Vibroplex is a brand, they are especially famous for their semi-automatic keys but made other kinds of keys too. Their logo is a red bug, so "bug" and "semi-automatic key" are now synonyms. Bugs are mechanical and don't need any electronics to make their dots.

Cootie and sideswiper are synonyms. They are manual and made of a single lever. They use a lateral movement rather than a vertical one, and have contacts both sides instead of just one

"Single lever" keys usually designate an automatic key made of (surprise!) a single lever.

Straight/Pump keys are your typical manual up and down keys, the one you most often see in the movies.

Iambic is a way to use dual paddles automatic keys by pinching them and has then shifted its meaning to designate the key itself; some hams say they use a iambic key while they never close both contacts at the same time.

Almost all automatic keys (single lever and dual paddles) need an electronic device called a "keyer" to make them work. A lot of recent transceivers include a keyer but you often need an external keyer with older or simpler rigs.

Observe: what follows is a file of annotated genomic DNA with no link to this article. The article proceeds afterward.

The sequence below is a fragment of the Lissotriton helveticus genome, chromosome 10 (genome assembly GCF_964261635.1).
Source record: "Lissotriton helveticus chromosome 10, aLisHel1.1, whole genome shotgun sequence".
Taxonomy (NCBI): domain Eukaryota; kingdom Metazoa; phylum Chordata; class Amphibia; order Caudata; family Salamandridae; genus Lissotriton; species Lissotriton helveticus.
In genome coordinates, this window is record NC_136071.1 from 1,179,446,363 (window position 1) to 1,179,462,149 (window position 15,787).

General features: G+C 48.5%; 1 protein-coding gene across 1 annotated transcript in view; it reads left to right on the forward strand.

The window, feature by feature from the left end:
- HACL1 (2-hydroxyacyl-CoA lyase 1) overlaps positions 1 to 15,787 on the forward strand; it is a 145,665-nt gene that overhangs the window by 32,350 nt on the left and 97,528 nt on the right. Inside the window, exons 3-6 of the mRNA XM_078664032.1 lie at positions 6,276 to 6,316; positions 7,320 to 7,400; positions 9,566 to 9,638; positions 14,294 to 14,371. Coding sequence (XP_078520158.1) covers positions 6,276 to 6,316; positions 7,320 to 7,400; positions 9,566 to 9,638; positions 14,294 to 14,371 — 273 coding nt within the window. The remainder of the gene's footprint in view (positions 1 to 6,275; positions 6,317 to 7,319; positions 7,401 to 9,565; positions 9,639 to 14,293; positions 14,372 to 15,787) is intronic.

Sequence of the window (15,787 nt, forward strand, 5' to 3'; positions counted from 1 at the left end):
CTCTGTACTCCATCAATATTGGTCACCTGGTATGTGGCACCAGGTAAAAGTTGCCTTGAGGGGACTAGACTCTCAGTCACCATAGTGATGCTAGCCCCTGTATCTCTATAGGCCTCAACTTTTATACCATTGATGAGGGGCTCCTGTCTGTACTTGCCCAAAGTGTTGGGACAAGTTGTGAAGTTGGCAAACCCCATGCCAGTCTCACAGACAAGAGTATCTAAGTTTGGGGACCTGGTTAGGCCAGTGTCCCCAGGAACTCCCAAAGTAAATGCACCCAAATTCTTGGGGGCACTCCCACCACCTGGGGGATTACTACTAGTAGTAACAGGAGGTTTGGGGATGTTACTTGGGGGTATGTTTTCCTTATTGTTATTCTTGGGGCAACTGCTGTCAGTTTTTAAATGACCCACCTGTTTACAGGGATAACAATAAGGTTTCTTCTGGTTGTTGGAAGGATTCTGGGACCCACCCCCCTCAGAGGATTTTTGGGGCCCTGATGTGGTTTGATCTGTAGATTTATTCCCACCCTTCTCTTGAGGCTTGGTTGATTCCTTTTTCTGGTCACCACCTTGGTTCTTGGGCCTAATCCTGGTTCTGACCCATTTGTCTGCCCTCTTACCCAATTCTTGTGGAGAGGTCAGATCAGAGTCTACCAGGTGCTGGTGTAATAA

Construction-wise, semi-automatic keys are the most complex. Well, I've heard of a few mechanical fully automatic keys, but they're very rare.

For fully automatic mechanical key see the AutoMorse by made by the Hitchcox Brothers of Adelaide around 1920. Visually the most impressive bug around, the Triple Lever Automorse had a lever for automatic dots, one for manual dashes, and a third to produce automatic dashes.

77 de Lou, VK5EEE